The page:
Heavy Rebel Weekender 2008

Originally Posted July 6, 2008- This Saturday I travelled to Winston-Salem, NC to attend the middle day of an event named Heavy Rebel Weekender. Heavy Rebel Weekender, this the eight year of its existence, is what you would call either a lifestyle event, or a music festival. HRW seems to celebrate the music and the culture of early rock n’ roll, rockabilly, psychobilly, vintage 50’s clothes and looks and hairstyles. There was also plenty of debauchery and a twinge of the Southern white trash aesthetic (banana pudding, pounding cans of Pabst Blue Ribbon and wife-beaters figured prominently in the contests between musical acts).

I, and my friend who attended went to bear witness, as this culture is not my own. I just had to see what was happening! A friend, Dave Quick, co-founded this event, and is a big part of its existence, and I wanted to see what he was up to each Fourth of July weekend.

I was hoping that wearing jeans and a black t-shirt would let me blend in enough not to look so out of place, but I do not think it worked. My black t-shirt was actually my Powell Peralta skateboards skeleton ripper shirt, and it turns out many at the HRW were also into skateboarding, so the shirt acted as a great conversation starter with many people I wanted to talk with and learn more about.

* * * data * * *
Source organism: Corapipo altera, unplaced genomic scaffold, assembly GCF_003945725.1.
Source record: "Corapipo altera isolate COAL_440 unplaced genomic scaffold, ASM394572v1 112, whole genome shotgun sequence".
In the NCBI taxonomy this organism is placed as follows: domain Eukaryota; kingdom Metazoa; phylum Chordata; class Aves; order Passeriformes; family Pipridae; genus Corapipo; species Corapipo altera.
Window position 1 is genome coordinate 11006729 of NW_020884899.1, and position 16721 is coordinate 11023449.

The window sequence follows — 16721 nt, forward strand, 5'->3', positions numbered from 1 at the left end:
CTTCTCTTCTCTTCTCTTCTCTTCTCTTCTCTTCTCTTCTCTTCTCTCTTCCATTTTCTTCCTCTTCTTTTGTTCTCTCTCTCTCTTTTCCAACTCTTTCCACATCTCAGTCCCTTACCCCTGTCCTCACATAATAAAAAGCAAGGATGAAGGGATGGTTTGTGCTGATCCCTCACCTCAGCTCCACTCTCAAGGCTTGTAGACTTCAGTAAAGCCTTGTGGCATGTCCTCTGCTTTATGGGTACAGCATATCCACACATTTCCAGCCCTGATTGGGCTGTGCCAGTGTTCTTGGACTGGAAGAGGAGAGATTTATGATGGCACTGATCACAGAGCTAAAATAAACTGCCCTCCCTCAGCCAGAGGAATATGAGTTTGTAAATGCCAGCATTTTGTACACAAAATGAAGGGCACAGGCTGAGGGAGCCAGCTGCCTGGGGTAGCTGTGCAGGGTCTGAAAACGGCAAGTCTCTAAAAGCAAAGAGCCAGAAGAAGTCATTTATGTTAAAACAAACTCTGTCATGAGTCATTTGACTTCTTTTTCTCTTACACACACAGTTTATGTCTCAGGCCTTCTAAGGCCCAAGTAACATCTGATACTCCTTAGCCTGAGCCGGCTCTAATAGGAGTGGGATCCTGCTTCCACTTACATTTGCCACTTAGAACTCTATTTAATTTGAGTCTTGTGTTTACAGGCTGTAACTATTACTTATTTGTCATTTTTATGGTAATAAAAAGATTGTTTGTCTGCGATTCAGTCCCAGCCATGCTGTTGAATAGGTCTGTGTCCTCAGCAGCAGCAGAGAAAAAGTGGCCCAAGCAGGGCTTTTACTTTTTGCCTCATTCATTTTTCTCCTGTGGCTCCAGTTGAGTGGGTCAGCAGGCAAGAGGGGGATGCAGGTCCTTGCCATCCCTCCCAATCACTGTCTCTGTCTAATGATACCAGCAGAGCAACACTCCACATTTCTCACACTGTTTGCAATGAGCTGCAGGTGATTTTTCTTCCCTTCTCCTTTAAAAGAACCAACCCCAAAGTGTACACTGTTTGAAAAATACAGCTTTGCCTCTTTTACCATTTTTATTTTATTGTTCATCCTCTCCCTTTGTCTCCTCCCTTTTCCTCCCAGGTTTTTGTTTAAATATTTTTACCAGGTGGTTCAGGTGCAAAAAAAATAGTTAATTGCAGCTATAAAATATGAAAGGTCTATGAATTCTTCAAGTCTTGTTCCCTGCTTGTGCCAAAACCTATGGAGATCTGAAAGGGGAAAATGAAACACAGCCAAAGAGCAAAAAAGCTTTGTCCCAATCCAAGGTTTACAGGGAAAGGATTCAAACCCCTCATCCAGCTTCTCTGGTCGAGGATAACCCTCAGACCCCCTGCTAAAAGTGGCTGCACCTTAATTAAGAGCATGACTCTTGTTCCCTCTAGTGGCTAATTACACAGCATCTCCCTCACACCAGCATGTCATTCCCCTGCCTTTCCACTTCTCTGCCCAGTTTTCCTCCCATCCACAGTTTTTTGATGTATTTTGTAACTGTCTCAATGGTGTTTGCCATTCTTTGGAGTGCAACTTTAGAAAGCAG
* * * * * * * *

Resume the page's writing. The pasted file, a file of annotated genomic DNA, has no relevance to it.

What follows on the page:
Saturday starts the day out with a car show, with these rat rods, 50’s customs and low slung handlebar small motorcycles lined up down Trade Street in downtown Winston-Salem. Guys and gals perused the cars, making pictures and talking with what seemed like old friends while in their greaser outfits; dark pomade hair, slicked into a pompadour, tight dark t-shirts with club names on the back, old dark blue jeans and leather boots or Converse sneakers.

Myfavorite part of this car show was actually alcohol. Many bars on Trade Street were selling plastic cups of keg beer on the street, and you could walk up and down the blocks looking at the cars with a Pabst Blue Ribbon in your hand. Always the Pabst Blue Ribbon.